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i have a big sql table, about 30 GB, i have deleted about half of it. so the information_schema is not holding the right info (untill DB optimize). is there a way to get actual size? using full table scan?

  • What are you looking for? The disk utilization? The number of rows? The "free" space? Did you look at SHOW TABLE STATUS? What is the value of innodb_file_per_table? – Rick James Nov 1 '16 at 23:13
  • looking for the sum of the exact size of each row. in other words, the table size that will be after running optimize – Dima Nov 2 '16 at 21:22
  • That is essentially impossible to predict. Perhaps the best predictor is to watch the value you get and interpolate/extrapolate. – Rick James Nov 3 '16 at 22:59
  • yeah now i know... thanks! maybe ill just create a replica and run optimize there to keep production running – Dima Nov 4 '16 at 12:41
  • btw, i cant extrapulate because i save json blobs and once it was huge, so the new data is much smaller – Dima Nov 4 '16 at 12:42
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With InnoDB, many numbers are rather fuzzy. The size of a single row is really not available. SHOW TABLE STATUS (and an equivalent probe into information_schema) gives you an estimate. But that estimate can be significantly off -- sometimes more than a factor of 2, high or low.

Here's a brief overview of InnoDB table layout.

The data is stored in a BTree of 16KB blocks, ordered by the PRIMARY KEY. (I won't discuss secondary indexes, which are in other BTrees.)

Inserting a row into such a structure may find room in the desired block, or it may necessitate a block split. Deleting a row will probably mark part of a block free, and can (rarely) return the block to "free space".

The "avg_row_length" is computed as the disk space minus the "free" blocks, then divided by the number of rows.

But that gets to another fuzzy number. The number of rows is estimated by making a few probes into the BTree to see how many rows per block there are, then doing some computation.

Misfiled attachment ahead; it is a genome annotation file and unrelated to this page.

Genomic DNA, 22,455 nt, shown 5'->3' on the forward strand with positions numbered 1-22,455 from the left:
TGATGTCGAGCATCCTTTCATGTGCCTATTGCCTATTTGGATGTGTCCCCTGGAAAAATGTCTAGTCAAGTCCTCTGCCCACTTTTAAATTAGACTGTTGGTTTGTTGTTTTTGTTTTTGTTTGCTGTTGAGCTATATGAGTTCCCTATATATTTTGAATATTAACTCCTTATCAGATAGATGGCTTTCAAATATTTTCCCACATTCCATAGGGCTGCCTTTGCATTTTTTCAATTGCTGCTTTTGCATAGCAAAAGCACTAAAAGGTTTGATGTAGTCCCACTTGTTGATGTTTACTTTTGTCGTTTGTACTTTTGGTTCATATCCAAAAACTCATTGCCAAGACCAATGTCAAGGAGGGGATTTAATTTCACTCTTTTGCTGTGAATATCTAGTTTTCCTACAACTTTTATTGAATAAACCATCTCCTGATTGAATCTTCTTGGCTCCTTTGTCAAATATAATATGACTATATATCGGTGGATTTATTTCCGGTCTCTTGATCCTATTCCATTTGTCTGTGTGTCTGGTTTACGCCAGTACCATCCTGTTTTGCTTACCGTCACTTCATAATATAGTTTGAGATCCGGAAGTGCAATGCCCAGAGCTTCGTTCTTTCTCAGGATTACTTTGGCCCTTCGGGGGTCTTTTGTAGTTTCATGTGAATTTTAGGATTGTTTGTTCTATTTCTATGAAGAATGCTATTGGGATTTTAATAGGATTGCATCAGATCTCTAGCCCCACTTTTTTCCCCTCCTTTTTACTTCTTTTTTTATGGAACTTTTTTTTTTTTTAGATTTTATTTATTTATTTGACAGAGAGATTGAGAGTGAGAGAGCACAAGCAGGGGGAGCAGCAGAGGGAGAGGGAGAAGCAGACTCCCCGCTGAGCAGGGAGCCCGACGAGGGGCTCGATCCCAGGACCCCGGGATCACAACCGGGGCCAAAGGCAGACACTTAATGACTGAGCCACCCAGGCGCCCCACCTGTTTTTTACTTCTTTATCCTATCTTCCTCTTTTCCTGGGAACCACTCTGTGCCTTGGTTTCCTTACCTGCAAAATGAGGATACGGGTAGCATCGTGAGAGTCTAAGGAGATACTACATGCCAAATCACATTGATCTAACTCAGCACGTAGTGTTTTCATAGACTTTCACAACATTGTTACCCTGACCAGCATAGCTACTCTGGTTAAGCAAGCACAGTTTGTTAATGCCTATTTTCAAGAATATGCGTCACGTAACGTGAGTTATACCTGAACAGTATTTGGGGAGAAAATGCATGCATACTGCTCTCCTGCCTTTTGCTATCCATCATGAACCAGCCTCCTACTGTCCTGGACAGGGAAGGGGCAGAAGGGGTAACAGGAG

Then the row length is the fuzzy disk space (not accounting for empty space in each block) divided by the fuzzy row count.

I have alluded to "Data_free". But note that inserting/deleting a row, when it does not change the number of blocks, does not change Data_free.

TEXT columns are (with some caveats, qualifications, and exceptions) stored in separate blocks. The allocation unit there is 16KB blocks. So, if you have any TEXT or BLOB columns, the computation gets really messy.

But I am not through... Tiny tables are allocated a few 16KB blocks, but when they get to be even "small", space is allocated 8MB at a time. Again, some of this can be seen in Data_free; much cannot.

The "free" space comes in 3 categories:

  • Visible in "Data_free", but not freed up to the OS.
  • Reusable space in blocks, as UPDATEs and INSERTs occur.
  • Invisible overhead. Plan on the space for a table being 2-3 times as much as you would tally by taking the length of each column in each row.

Sorry, you are stuck with imprecise numbers.

Changing topics... Why are you doing big deletes? If you have a sliding time scale (think: news), PARTITIONs are excellent. If you are replacing all the data, then a RENAME TABLE trick comes to mind.

  • started deleting historical data that i dont need any more... – Dima Nov 3 '16 at 12:25
  • based on date? or something else? If based on date, consider this – Rick James Nov 3 '16 at 22:57

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